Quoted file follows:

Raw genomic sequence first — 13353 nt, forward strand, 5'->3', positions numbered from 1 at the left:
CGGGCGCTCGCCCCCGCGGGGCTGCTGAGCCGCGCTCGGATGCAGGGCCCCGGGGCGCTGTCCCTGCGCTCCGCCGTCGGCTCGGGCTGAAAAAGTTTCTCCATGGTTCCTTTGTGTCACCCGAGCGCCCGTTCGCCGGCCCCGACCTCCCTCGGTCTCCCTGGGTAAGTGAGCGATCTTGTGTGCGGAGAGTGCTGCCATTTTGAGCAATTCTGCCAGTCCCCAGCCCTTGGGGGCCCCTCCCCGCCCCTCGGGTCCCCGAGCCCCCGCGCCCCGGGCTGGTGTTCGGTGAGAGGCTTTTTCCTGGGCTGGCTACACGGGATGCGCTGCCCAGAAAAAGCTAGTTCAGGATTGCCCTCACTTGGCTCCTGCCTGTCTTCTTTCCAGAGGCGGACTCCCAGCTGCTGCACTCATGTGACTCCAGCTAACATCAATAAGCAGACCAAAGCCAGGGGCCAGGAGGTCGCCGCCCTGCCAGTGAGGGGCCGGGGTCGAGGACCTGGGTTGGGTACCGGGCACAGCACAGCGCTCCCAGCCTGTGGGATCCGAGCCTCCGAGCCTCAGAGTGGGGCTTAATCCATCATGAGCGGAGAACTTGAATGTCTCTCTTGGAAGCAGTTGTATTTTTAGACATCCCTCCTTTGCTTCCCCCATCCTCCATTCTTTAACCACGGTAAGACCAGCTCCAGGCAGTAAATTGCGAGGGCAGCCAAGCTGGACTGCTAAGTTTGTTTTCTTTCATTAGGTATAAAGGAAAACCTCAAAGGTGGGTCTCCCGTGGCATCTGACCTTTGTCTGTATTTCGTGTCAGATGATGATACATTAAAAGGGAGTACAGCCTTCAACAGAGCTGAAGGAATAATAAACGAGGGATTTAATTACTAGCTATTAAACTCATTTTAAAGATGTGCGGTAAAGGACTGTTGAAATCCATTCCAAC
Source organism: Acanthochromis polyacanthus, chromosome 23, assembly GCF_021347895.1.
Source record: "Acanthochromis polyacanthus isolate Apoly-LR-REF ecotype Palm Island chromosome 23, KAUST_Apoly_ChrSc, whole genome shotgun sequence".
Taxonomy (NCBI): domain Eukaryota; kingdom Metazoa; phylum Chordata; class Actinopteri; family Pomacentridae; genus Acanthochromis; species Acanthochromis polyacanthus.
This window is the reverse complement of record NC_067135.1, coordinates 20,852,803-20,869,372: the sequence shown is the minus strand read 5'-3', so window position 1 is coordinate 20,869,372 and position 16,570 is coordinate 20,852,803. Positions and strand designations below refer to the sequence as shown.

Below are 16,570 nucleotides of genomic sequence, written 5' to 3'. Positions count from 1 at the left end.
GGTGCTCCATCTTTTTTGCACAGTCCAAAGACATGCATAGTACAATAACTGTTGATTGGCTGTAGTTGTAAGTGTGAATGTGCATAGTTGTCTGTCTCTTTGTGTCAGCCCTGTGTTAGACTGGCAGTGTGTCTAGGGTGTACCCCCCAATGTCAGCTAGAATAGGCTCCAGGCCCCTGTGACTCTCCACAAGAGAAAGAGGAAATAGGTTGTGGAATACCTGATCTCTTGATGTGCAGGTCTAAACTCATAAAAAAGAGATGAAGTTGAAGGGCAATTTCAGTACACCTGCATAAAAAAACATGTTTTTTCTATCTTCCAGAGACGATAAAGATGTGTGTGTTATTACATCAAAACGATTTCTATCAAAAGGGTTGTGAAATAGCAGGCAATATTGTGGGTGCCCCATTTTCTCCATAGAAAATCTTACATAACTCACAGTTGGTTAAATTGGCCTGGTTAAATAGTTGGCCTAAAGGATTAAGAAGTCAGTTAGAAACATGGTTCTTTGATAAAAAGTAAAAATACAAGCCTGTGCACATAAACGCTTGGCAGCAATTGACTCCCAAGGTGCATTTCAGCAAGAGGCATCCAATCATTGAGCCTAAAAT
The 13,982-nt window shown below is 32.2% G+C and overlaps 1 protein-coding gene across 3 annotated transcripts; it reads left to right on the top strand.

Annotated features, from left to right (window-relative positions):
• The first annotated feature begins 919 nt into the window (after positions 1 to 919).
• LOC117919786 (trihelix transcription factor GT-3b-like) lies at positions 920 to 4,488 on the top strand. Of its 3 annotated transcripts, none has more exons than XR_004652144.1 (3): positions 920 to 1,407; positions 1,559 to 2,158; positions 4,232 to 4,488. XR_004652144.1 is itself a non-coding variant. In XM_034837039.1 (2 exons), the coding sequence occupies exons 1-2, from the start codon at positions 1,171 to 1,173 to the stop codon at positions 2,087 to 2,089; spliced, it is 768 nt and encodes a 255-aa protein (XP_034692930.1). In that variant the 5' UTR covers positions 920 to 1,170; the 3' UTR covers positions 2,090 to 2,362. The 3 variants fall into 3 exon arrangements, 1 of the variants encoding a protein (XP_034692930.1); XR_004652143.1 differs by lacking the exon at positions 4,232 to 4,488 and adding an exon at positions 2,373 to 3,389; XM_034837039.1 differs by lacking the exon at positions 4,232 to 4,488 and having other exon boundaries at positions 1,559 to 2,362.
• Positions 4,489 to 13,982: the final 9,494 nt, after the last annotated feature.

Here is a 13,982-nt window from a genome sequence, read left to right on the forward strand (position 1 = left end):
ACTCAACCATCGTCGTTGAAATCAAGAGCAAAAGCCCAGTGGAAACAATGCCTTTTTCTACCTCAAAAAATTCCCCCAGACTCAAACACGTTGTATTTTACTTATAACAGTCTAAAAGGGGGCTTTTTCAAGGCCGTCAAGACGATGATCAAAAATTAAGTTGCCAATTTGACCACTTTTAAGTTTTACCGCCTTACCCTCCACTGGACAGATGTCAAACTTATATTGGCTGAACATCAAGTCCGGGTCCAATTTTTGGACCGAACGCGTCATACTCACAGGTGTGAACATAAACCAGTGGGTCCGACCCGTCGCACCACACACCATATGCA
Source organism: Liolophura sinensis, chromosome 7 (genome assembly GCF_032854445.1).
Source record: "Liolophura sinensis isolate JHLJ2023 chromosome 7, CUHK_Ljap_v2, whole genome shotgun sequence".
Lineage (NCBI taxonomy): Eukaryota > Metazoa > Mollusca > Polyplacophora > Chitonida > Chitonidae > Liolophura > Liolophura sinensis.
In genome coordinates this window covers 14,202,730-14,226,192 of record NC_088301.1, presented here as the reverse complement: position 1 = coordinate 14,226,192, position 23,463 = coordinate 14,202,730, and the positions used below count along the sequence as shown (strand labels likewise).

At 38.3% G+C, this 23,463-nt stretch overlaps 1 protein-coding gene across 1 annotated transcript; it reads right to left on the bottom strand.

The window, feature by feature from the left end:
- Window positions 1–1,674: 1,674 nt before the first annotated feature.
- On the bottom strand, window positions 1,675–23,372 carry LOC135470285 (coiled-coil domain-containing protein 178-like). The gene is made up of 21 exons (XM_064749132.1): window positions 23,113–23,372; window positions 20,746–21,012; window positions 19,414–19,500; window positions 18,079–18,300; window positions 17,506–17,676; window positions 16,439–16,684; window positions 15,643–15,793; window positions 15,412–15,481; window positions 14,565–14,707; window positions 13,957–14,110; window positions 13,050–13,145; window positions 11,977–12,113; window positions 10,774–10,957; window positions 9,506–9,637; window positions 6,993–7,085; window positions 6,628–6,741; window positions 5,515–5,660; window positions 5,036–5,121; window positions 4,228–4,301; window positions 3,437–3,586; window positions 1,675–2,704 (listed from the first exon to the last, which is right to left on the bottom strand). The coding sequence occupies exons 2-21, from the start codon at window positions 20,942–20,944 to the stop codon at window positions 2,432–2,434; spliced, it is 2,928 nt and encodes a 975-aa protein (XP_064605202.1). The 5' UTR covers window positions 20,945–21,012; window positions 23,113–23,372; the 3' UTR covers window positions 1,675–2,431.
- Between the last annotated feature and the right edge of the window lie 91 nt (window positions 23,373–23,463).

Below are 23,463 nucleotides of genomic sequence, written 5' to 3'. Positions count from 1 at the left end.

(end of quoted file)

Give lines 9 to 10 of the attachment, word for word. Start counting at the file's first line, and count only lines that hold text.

The 13,982-nt window shown below is 32.2% G+C and overlaps 1 protein-coding gene across 3 annotated transcripts; it reads left to right on the top strand.

Annotated features, from left to right (window-relative positions):